You've Got Mail: Deluxe Edition
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YOU'VE GOT MAIL: DELUXE EDITION BILINGUAL
By now, Tom Hanks and Meg Ryan have amassed such a fund of goodwill with moviegoers that any new onscreen pairing brings nearly reflexive smiles. In You've Got Mail, the quintessential boy and girl next door repeat the tentative romantic crescendo that made Sleepless in Seattle, writer-director Nora Ephron's previous excursion with the duo, a massive hit. The prospective couple do actually meet face to face early on, but Mail otherwise repeats the earlier feature's gentle, extended tease of saving its romantic resolution until the final, gauzy shot.
The underlying narrative is an even more old-fashioned romantic pas de deux that is casually hooked to a newfangled device. The script, cowritten by the director and her sister Delia Ephron, updates and relocates the Ernst Lubitsch classic The Shop Around the Corner to contemporary Manhattan, where Joe Fox (Hanks) is a cheerfully rapacious merchant whose chain of book superstores is gobbling up smaller, more specialized shops such as the children's bookstore owned by Kathleen Kelly (Ryan). Their lives run in close parallel in the same idealized neighborhood, yet they first meet anonymously, online, where they gradually nurture a warm, even intimate correspondence. As they begin to wonder whether this e-mail flirtation might lead them to be soul mates, however, they meet and clash over their colliding business fortunes.
It's no small testament to the two stars that we wind up liking and caring about them despite the inevitable (and highly manipulative) arc of the plot. Although their chemistry transcended the consciously improbable romantic premise of Sleepless, enabling director Ephron to attain a kind of amorous soufflé, this time around there's a slow leak that considerably deflates the affair. Less credulous viewers will challenge Joe's logic in prolonging the concealment of his online identity from Kathleen, and may shake their heads at Ephron's reinvention of Manhattan as a spotless, sun-dappled wonderland where everybody lives in million-dollar apartments and color coordinates their wardrobes for cocktail parties. --Sam Sutherland --This text refers to an out of print or unavailable edition of this title.See all Product Description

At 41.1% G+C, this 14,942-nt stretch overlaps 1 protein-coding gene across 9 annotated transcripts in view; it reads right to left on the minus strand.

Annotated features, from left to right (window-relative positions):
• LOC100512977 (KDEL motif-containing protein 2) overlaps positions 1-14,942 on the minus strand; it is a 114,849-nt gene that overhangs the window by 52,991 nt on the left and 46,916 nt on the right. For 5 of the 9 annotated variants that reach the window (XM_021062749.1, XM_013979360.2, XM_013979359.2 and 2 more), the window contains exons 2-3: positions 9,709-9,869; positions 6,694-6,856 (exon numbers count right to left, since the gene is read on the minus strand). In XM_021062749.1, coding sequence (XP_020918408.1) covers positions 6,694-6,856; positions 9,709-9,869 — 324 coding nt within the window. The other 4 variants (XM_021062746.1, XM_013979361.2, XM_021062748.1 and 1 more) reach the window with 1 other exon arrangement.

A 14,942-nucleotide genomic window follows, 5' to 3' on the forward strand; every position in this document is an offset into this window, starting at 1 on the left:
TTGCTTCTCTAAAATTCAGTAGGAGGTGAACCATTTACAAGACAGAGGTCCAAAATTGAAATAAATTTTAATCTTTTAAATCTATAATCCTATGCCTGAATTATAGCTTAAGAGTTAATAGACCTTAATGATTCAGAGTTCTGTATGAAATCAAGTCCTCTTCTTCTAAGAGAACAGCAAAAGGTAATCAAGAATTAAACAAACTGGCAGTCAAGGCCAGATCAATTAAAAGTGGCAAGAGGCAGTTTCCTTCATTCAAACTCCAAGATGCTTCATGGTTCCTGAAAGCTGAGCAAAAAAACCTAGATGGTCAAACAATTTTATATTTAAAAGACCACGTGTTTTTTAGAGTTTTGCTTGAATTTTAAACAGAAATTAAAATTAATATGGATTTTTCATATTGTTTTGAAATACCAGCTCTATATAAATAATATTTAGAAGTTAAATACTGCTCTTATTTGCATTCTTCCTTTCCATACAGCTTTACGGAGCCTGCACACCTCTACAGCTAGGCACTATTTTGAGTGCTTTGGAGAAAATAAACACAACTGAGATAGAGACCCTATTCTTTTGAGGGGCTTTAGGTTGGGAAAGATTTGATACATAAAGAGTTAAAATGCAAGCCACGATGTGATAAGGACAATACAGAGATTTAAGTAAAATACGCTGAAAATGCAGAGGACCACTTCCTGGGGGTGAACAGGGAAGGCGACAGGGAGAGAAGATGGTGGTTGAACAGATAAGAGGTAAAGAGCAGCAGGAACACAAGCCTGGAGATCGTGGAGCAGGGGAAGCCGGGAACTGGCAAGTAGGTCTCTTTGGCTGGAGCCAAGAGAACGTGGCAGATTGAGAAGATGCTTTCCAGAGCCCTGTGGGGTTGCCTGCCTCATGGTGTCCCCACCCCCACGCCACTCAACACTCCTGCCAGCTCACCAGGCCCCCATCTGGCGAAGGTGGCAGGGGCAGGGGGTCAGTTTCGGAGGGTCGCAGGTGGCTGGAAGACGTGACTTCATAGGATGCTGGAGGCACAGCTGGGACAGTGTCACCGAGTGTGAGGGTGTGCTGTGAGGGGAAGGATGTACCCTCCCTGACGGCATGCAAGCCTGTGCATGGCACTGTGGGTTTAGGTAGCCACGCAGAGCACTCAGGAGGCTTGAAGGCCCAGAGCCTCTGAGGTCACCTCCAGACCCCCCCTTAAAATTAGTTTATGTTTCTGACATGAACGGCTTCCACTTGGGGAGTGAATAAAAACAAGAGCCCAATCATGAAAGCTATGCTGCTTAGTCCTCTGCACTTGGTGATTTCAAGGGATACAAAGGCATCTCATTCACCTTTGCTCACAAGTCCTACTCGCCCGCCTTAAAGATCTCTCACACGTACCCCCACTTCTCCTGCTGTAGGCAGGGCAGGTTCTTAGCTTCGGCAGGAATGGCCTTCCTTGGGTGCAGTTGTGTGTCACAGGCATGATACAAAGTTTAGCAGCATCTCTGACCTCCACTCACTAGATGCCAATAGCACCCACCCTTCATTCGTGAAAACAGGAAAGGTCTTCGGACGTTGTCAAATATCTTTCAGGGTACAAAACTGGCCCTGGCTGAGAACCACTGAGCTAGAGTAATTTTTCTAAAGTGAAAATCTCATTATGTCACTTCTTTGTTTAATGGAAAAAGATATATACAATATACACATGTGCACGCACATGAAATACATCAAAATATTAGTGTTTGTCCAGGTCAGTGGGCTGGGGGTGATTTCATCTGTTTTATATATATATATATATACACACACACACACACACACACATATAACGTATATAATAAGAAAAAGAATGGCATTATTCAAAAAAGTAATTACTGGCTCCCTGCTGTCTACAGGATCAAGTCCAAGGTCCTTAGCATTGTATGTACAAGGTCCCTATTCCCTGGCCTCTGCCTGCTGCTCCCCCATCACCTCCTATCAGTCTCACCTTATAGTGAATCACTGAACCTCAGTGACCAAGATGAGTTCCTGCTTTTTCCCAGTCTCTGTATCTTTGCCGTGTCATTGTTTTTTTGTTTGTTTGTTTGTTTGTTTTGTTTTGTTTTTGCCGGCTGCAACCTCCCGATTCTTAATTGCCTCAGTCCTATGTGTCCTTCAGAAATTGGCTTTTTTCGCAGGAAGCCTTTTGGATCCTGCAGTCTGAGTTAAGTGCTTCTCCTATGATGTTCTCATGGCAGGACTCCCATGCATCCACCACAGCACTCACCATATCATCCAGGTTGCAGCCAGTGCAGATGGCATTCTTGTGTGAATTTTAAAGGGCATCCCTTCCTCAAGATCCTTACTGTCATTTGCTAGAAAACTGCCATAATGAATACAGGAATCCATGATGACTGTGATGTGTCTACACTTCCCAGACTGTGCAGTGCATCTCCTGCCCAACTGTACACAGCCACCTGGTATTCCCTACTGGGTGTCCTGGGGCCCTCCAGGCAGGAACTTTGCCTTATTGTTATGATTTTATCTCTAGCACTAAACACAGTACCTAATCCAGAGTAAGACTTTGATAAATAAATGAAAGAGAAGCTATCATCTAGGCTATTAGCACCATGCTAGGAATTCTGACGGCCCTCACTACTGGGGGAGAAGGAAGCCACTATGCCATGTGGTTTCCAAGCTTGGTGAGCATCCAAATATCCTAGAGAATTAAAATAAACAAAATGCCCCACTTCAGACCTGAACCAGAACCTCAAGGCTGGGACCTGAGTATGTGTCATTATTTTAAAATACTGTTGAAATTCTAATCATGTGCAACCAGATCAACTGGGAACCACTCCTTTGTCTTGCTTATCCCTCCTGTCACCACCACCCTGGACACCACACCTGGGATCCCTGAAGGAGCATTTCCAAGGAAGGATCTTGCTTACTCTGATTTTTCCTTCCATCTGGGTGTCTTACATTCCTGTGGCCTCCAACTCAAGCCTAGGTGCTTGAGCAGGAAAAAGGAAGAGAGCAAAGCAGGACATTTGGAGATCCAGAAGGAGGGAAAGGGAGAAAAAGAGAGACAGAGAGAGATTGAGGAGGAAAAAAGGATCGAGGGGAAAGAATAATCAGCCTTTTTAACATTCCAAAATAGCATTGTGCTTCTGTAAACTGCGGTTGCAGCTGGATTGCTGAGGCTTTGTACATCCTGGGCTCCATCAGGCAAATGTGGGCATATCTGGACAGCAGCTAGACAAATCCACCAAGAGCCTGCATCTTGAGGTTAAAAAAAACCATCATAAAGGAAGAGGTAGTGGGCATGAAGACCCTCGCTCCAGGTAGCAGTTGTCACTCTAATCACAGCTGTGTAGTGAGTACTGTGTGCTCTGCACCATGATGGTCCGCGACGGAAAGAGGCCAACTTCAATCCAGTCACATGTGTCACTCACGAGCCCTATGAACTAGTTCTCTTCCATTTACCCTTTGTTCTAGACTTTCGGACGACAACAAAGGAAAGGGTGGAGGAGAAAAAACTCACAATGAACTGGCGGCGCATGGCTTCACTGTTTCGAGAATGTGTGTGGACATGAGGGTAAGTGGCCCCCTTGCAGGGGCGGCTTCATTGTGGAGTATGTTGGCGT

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Top Customer Reviews
Aside from making me want to run away to the Big Apple and work in the children's section at Fox Books, "You've Got Mail" also features Meg Ryan at her most adorable ("Aren't daisies just the friendliest flower?"), Tom Hanks at his most charming, and a terrific supporting cast (Greg Kinnear and those typewriters!). The story, a modernized little "remake" of "The Shop Around The Corner", is more fairy tale than realism -- two people fall in love over email, in war in real life, and however can such a thing be solved -- but it's an enchanting story nonetheless. In a time when romance on the web seems all-too-seedy and in reality, sometimes frankly dangerous, this little tale of two people sharing their most intimate thoughts long before they share a single glance is like a breath of fresh air. Sure, the technology's a little faded, but the magic's still there.
Yeah, that's right! I said it!
A lifetime of Vietnam movies and tragic love stories has left you too cynical to enjoy a simple romance between two adults. Teenagers getting into car crashes, mothers being diagnosed with breast cancer, murderers who you like despite the fact that they're pure evil. These are the cinematic icons that appeal to you, yes? Well what about hard-edged bookstore manager and idealistic bookshop owner? What about oddly-principled boyfriend who owns two identical typewriters? What about...uh...Jean Stapleton? She was funny, right?
Look, the point is it doesn't suck and don't judge it just because it's a Hanks/Ryan romantic comedy on par with "Sleepless In Seattle" (Which was a good one too, by the way).
Although, I still prefer the original "Shop Around the Corner" with Jimmy "Not Bow-Legged" Stewart.
The reason I dislike Ryan so much is because she seems to always play the same type of character in every movie, but in this case it works really well. Ryan plays Kathleen Kelly, an independent bookstore owner who is being forced out of business by Fox Books, a large chain of stores (similar to Borders) owned by Joe Fox (Tom Hanks). Kathleen and Joe run into each other several times, and even though they are attracted to each other at first, those feeling turn to mutual disgust as they engage in the battle of the books. However, both Joe and Kathleen are in dead-end relationships, and they meet each other in a chat room and start communicating regularly via email, not knowing each other's true identity. Joe eventually figures out the truth, and he has to decide if he wants to pursue these feelings that he's developed for Kathleen online, even though they can't stand each other in real life.
At first it bugged me that Joe played around with Kathleen for the second half of the movie, witholding information from her about who he really was. However, there's really no other way he could have handled it: if he had told Kathleen the truth right away, she likely would have been disgusted by him and tossed him aside. Instead Joe decided to test the waters with her and see if they could spark any real chemisty in real life and not just over the Internet. The end result is pretty cliche, but the final scene will generate a lot of "Awwws!" from romantics in the audience.
Most recent customer reviews
I've seen it before, and thoroughly enjoyed it. That's why I wanted a copy for my collection.Published 4 months ago by Amazon Customer
It is a great compliment to Sleepless in Seattle. I never get tired of watching it.Published 4 months ago by Gordon M. Riffel
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